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Fiction, Global Problems

Taliban Brainwashing Children

The officer dragged Khaled into a tent. The unwelcome grim faces of the tent inmates afforded him a mere glance before going back to the dreariness of their minds. Terrified, Khaled found a corner to huddle up.

“Welcome to the dark world, my son,” exclaimed the man sitting next to him. Afraid to break any protocols, Khaled decided it was best to befriend silence. In any case, his shivering body wouldn’t allow him to speak coherently, or for that matter, speak at all.

The man questioned Khaled, “So, where are you from?”

“Ka-Kabul,” Khaled managed to meekly respond. It was only then that the dryness of his mouth became apparent to him. Perhaps risking his life, he asked the man, “Can I get some water?”

The man shook with laughter, which only drove Khaled to cower even more. “Son, this is not your home,” he responded curtly.

Weary and on the brink of fainting, Khaled wasn’t quite sure when sleep drew him in. “Will I ever see my mother again? Who are these people around me? Can I play? Where could Hassan be? Where am I even? Stop! Try to sleep! No more questions, Khaled.”

—-x—-

The bright light of the torch shone on Khaled’s face. The officer’s face stared down at him. “Wake up, it’s time for your first lesson.”

Terrified and afraid of being beaten up, Khaled sat upright in an instant. The ground beneath his feet seemed to be shaking as he stepped outside the tent and onto the barren terrains outside. No, it wasn’t the ground, it was his legs that quivered as he drew upon his last resources of energy to quietly follow the officer. His mind felt like a blank slate — he was too delirious to construct any thoughts at all.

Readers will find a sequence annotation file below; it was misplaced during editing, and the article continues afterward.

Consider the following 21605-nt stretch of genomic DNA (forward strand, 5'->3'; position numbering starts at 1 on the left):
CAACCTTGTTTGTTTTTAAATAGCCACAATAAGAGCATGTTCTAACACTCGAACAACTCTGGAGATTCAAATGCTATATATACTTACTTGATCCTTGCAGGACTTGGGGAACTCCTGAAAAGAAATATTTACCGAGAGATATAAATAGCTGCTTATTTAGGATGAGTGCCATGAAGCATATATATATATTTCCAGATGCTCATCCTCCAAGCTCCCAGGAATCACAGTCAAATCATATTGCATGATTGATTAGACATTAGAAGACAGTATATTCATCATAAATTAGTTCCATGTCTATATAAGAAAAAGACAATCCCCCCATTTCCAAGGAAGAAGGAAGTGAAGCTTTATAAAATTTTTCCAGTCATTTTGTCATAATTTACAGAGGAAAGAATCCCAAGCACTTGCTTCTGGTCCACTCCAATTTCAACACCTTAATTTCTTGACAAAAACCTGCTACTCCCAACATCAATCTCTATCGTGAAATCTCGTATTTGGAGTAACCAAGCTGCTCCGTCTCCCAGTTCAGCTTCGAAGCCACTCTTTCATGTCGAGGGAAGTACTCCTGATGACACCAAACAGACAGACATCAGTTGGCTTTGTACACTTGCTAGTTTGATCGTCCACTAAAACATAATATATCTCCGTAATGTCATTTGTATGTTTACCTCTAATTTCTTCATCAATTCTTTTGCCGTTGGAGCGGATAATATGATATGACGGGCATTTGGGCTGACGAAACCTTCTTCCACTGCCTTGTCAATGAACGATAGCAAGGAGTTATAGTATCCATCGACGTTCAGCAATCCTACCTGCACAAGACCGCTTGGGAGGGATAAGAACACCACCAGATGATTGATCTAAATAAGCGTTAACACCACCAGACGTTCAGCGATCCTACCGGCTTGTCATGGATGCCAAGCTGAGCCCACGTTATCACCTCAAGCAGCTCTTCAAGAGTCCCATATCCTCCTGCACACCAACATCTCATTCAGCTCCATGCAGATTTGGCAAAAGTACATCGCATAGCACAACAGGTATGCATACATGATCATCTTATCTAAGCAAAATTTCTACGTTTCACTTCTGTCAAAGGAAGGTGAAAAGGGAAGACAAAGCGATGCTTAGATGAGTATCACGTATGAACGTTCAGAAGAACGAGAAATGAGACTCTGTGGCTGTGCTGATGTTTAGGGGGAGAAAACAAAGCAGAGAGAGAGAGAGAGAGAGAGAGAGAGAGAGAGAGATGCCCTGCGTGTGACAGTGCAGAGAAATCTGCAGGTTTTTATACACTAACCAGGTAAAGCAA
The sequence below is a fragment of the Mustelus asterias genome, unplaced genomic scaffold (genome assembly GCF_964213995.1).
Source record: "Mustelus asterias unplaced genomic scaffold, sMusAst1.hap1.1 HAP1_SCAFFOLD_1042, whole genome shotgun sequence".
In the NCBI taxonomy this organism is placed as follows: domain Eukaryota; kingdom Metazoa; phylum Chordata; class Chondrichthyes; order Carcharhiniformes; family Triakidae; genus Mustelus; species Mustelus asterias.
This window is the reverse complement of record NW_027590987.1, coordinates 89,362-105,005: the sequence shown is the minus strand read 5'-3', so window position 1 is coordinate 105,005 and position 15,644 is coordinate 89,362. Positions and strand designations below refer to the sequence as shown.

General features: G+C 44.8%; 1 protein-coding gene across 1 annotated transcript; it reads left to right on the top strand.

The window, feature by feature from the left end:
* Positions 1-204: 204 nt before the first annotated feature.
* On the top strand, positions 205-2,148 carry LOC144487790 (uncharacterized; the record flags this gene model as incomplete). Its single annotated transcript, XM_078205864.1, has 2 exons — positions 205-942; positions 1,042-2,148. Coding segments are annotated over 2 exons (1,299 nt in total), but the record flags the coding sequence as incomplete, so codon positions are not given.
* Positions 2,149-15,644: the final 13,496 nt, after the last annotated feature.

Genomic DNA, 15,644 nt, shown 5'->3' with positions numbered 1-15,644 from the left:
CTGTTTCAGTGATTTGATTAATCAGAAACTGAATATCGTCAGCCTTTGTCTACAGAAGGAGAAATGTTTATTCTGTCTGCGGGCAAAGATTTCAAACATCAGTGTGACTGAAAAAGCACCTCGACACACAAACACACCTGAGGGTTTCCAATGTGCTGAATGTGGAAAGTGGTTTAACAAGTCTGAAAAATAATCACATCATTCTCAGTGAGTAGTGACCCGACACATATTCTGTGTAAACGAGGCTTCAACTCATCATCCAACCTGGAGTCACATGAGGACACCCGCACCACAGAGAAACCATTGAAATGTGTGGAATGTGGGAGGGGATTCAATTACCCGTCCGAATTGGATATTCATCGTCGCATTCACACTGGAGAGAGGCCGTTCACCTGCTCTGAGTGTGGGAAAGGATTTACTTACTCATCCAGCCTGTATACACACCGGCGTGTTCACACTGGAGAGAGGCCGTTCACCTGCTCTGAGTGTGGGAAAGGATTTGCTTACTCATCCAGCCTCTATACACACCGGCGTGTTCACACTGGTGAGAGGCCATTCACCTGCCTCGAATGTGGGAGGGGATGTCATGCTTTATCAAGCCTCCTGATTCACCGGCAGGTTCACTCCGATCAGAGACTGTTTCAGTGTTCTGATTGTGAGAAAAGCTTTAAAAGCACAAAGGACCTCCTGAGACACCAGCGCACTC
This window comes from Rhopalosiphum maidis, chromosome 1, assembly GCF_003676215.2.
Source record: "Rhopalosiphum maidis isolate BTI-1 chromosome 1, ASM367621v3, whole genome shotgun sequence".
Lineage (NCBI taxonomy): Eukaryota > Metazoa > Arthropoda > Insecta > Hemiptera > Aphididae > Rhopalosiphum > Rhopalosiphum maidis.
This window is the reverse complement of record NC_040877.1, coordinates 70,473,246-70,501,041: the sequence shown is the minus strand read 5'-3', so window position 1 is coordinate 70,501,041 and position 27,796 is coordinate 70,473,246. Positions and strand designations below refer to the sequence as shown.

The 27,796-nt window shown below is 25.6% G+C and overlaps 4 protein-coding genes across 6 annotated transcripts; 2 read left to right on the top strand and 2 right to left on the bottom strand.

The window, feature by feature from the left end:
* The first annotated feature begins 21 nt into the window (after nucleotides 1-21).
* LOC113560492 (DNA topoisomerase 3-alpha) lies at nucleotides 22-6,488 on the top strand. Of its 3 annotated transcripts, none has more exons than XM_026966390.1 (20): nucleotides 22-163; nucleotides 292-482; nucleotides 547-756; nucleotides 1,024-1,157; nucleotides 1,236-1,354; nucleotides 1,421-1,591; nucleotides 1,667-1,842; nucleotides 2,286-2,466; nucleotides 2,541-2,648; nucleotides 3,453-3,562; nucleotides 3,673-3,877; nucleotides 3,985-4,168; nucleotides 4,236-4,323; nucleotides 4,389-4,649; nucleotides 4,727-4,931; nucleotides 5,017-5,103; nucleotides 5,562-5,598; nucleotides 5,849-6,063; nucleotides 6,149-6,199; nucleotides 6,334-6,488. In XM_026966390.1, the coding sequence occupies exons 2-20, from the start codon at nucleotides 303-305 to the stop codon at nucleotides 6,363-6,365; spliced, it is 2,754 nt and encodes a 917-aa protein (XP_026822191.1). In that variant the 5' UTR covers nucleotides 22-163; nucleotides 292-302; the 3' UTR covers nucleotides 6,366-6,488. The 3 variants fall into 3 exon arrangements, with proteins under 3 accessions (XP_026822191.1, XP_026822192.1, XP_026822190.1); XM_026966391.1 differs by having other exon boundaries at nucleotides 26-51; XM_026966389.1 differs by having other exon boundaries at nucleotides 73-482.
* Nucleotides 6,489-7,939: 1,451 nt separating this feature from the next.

—-x—-

The officer and Khaled entered a small cement house where Khaled was joined by a group of 20 boys, who reminded him of his classmates back home. Three middle-aged men in white overalls marched into the room and motioned for the group of 10-12 year old boys to sit down on the floor. Abdas, second in command to Kharoof, the leader of the Taliwat group, began addressing the boys.

“Children, it is time for you to rejoice. God has chosen you as the lucky ones to carry out his tasks on Earth. You are God’s disciples and God has entrusted us to show you the path to reach him.”

For the group of 20 boys, the following 6 months were marked by a strict regimen of waking up at the crack of dawn, reading the Koran for hours, and engaging in rigorous physical training. Three times a week, Kharoof would come and address the children, “God wants you to go out there and kill those souls who don’t abide by the principles set forth in the holy book. In the process you will sacrifice your lives as well, but it is to fulfill the wishes of God. For those of you who carry out his noble tasks in a dutiful manner, God will have sweet rewards for you in Heaven — delicious feasts, princesses, and endless joy and merrymaking. Now, which of you is a fool to not desire such an afterlife?”

No hand would be raised. The children had come to exalt Kharoof as God’s messenger whose words signified pure and untainted truth.

—-xx—-

Khaled woke up even before dawn; today was not like the other days. After nearly an entire year of schooling, it was time for him to join some of his former classmates in Heaven. Wearing his finest white kurta, he braced himself for the task ahead of him, and met Abdas and Kharoof outside the mosque. The three of them silently walked in and practiced Namaaz (prayer to God). After, Kharoof placed his hands on Khaled’s shoulders, looked him straight in the eyes and with a pleased tone underlying his words, he exclaimed in a deep voice, “You know what you have to do. God is waiting for you. He will be proud.”

Khaled took his place in the back seat of the truck that transported him to Baluchistan, an area in Pakistan. It was 12:15pm by the time he reached the bustling city center thronging with people meandering around the shops, restaurants, and food carts. The fiery sensation in his belly got aggravated as he pressed the button in his right hand.

—-x—-

Breaking News: “20 killed and several injured as bomb goes off in City Center district of Baluchistan. Police reported to investigate. Taliwat suspected behind attack.”